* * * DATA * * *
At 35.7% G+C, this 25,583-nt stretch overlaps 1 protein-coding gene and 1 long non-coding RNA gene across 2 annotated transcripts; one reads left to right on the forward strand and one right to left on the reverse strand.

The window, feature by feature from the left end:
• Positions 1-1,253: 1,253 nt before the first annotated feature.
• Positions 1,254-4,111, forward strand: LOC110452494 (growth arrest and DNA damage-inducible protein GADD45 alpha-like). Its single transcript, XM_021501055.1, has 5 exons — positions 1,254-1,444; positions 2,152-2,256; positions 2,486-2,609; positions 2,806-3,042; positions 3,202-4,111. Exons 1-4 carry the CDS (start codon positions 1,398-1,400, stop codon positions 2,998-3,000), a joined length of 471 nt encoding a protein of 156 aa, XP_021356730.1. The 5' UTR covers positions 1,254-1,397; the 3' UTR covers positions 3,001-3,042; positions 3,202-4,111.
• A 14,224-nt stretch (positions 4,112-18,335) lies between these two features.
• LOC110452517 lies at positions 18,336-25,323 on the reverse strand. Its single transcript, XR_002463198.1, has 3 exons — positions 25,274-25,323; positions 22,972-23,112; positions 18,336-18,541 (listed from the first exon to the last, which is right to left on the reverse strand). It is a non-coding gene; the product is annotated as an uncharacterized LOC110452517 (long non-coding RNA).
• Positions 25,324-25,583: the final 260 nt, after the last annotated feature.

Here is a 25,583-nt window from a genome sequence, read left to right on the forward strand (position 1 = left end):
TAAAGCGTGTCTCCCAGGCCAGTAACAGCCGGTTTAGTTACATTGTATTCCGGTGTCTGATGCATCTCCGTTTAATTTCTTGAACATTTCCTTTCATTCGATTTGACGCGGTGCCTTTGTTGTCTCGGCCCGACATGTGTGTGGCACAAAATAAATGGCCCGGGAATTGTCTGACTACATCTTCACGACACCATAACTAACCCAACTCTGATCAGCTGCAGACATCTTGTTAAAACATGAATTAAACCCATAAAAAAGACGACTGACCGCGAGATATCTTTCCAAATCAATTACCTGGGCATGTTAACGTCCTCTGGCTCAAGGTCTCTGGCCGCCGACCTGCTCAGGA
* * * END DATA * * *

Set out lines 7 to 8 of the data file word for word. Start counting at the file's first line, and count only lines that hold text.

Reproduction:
• Positions 25,324-25,583: the final 260 nt, after the last annotated feature.

Here is a 25,583-nt window from a genome sequence, read left to right on the forward strand (position 1 = left end):